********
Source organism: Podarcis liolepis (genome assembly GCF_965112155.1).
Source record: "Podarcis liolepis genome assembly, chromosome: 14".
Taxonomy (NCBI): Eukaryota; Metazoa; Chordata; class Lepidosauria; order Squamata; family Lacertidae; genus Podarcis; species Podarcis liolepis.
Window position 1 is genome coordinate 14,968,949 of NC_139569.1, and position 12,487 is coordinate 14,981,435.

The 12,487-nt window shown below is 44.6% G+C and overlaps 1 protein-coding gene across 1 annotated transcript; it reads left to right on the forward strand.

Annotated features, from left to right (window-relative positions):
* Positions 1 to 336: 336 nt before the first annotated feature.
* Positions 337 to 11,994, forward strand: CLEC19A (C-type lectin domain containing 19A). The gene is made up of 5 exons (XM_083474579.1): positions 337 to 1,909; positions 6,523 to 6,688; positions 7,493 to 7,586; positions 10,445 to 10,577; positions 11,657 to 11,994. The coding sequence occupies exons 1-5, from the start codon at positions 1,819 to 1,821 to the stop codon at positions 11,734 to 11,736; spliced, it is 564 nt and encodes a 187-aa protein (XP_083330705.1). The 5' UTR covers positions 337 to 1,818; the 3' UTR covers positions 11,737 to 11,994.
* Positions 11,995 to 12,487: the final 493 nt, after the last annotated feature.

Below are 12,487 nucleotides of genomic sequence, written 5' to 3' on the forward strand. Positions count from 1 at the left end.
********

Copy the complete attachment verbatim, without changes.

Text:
Source organism: Podarcis liolepis (genome assembly GCF_965112155.1).
Source record: "Podarcis liolepis genome assembly, chromosome: 14".
Taxonomy (NCBI): Eukaryota; Metazoa; Chordata; class Lepidosauria; order Squamata; family Lacertidae; genus Podarcis; species Podarcis liolepis.
Window position 1 is genome coordinate 14,968,949 of NC_139569.1, and position 12,487 is coordinate 14,981,435.

The 12,487-nt window shown below is 44.6% G+C and overlaps 1 protein-coding gene across 1 annotated transcript; it reads left to right on the forward strand.

Annotated features, from left to right (window-relative positions):
* Positions 1 to 336: 336 nt before the first annotated feature.
* Positions 337 to 11,994, forward strand: CLEC19A (C-type lectin domain containing 19A). The gene is made up of 5 exons (XM_083474579.1): positions 337 to 1,909; positions 6,523 to 6,688; positions 7,493 to 7,586; positions 10,445 to 10,577; positions 11,657 to 11,994. The coding sequence occupies exons 1-5, from the start codon at positions 1,819 to 1,821 to the stop codon at positions 11,734 to 11,736; spliced, it is 564 nt and encodes a 187-aa protein (XP_083330705.1). The 5' UTR covers positions 337 to 1,818; the 3' UTR covers positions 11,737 to 11,994.
* Positions 11,995 to 12,487: the final 493 nt, after the last annotated feature.

Below are 12,487 nucleotides of genomic sequence, written 5' to 3' on the forward strand. Positions count from 1 at the left end.